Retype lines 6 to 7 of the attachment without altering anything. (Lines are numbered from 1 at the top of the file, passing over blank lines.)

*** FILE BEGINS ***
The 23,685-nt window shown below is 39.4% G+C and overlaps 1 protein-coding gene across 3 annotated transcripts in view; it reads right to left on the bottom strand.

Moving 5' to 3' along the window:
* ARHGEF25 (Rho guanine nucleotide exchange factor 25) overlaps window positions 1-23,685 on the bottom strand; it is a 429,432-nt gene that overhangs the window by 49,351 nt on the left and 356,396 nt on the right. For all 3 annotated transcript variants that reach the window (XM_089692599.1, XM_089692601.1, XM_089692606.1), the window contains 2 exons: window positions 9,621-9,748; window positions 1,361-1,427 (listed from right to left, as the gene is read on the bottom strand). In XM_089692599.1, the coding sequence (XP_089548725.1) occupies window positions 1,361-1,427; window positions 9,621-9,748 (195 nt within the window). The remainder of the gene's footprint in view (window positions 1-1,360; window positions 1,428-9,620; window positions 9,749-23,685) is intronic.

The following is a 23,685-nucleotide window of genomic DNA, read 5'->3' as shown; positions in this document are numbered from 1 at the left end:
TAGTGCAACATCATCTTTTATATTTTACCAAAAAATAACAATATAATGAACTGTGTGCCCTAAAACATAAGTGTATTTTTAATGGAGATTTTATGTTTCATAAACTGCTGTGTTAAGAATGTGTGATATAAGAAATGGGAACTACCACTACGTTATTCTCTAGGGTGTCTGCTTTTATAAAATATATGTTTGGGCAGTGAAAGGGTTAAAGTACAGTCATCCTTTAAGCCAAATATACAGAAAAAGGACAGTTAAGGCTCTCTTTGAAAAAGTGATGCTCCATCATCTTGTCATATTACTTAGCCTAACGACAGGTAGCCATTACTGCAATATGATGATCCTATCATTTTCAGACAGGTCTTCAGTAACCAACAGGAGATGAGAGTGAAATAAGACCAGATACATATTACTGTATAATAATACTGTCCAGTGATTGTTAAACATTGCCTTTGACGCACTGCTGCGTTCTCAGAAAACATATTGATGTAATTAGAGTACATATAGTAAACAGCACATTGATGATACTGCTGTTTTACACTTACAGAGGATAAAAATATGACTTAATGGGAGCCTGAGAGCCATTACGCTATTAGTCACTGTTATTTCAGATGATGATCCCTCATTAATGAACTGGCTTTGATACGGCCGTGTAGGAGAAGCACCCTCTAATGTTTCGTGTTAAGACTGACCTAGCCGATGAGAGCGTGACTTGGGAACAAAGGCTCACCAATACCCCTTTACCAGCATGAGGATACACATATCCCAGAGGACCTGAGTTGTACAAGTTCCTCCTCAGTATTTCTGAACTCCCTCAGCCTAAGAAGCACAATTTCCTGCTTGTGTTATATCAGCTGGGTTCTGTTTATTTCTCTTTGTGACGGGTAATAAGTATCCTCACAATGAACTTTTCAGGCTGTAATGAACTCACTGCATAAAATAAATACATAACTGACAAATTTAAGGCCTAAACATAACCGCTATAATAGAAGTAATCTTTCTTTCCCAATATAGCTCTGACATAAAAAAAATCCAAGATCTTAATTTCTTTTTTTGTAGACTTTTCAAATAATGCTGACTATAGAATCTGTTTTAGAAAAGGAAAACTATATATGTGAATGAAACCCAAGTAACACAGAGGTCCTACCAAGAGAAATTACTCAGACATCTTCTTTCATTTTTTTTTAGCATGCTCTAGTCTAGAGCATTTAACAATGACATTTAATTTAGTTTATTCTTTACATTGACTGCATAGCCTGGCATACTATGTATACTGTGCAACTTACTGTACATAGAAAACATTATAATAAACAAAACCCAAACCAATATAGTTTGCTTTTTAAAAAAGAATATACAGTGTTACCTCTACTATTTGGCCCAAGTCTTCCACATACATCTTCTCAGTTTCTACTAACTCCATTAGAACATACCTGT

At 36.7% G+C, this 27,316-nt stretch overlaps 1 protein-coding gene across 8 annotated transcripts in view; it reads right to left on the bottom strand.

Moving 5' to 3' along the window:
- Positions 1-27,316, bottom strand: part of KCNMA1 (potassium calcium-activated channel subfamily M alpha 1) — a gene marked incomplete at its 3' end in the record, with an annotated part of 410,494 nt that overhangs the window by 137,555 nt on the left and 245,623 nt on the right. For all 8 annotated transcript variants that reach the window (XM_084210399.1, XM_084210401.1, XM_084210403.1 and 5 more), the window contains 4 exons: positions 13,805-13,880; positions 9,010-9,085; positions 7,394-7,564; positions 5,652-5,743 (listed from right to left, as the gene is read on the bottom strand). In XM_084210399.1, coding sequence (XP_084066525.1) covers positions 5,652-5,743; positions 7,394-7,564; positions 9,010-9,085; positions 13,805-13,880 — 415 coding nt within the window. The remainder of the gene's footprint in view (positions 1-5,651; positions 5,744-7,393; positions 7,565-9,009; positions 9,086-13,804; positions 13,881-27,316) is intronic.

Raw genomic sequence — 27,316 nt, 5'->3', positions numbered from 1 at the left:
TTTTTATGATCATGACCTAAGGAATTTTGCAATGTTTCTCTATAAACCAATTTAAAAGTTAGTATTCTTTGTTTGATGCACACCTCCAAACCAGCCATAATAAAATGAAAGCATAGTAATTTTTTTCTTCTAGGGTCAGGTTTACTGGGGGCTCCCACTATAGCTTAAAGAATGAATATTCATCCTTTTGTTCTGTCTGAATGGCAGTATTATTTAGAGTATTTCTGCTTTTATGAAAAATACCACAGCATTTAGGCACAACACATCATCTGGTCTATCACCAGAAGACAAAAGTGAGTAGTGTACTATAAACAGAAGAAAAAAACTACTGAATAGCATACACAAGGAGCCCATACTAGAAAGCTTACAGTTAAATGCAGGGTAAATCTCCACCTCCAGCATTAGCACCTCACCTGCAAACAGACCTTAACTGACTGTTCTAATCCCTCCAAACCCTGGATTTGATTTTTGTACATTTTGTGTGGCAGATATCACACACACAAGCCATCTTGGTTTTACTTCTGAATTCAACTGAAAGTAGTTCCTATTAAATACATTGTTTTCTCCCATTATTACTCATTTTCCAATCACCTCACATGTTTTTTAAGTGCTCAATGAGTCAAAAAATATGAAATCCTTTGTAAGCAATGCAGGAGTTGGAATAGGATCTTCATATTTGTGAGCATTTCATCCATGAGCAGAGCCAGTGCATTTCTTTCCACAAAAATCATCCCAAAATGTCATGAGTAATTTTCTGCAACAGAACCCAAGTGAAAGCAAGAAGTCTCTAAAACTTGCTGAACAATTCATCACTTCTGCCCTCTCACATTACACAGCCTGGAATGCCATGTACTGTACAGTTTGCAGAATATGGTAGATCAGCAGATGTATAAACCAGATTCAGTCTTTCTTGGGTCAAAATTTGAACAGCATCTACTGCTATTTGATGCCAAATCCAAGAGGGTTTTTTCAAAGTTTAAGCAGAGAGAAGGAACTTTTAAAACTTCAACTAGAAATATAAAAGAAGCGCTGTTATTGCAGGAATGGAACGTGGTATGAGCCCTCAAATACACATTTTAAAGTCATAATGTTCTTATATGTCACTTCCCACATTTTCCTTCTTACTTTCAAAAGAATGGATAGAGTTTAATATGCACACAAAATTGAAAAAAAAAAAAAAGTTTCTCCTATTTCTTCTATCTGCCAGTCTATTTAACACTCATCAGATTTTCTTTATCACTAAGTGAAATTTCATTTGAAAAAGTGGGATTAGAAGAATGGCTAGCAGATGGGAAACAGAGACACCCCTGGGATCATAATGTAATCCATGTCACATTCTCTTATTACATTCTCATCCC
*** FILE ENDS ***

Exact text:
At 36.7% G+C, this 27,316-nt stretch overlaps 1 protein-coding gene across 8 annotated transcripts in view; it reads right to left on the bottom strand.

Moving 5' to 3' along the window: